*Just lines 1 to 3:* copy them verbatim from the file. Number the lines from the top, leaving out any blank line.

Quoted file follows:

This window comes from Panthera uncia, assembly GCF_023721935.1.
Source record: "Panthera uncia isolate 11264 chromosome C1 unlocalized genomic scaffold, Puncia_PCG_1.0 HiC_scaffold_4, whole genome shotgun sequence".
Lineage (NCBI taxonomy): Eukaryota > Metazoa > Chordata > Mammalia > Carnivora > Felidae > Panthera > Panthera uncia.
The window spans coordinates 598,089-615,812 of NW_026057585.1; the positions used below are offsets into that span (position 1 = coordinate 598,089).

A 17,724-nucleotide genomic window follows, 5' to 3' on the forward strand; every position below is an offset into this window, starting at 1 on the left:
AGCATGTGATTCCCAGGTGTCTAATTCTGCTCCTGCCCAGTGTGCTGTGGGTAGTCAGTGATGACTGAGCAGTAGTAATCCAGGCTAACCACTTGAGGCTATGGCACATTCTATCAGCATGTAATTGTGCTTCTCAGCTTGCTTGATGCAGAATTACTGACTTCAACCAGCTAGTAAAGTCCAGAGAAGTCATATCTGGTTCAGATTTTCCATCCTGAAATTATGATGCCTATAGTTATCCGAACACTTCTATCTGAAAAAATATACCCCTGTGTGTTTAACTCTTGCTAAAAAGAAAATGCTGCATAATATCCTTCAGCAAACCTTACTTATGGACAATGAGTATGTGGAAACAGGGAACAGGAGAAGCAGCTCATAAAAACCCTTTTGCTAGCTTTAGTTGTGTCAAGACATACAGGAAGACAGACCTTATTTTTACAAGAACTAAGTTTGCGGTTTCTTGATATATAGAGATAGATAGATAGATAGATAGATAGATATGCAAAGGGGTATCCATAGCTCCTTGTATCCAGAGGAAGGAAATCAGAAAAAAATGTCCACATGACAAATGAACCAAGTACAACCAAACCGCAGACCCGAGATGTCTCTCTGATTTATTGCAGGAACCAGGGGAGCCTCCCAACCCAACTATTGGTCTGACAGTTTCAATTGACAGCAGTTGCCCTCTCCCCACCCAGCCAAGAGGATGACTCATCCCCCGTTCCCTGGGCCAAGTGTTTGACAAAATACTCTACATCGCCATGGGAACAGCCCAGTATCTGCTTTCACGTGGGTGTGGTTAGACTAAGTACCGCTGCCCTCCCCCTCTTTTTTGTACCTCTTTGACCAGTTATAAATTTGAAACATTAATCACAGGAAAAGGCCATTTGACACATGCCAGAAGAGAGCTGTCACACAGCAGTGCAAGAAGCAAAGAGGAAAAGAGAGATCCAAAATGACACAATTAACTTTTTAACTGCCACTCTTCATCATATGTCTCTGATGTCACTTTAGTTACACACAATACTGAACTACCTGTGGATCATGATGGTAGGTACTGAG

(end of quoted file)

This window comes from Panthera uncia, assembly GCF_023721935.1.
Source record: "Panthera uncia isolate 11264 chromosome C1 unlocalized genomic scaffold, Puncia_PCG_1.0 HiC_scaffold_4, whole genome shotgun sequence".
Lineage (NCBI taxonomy): Eukaryota > Metazoa > Chordata > Mammalia > Carnivora > Felidae > Panthera > Panthera uncia.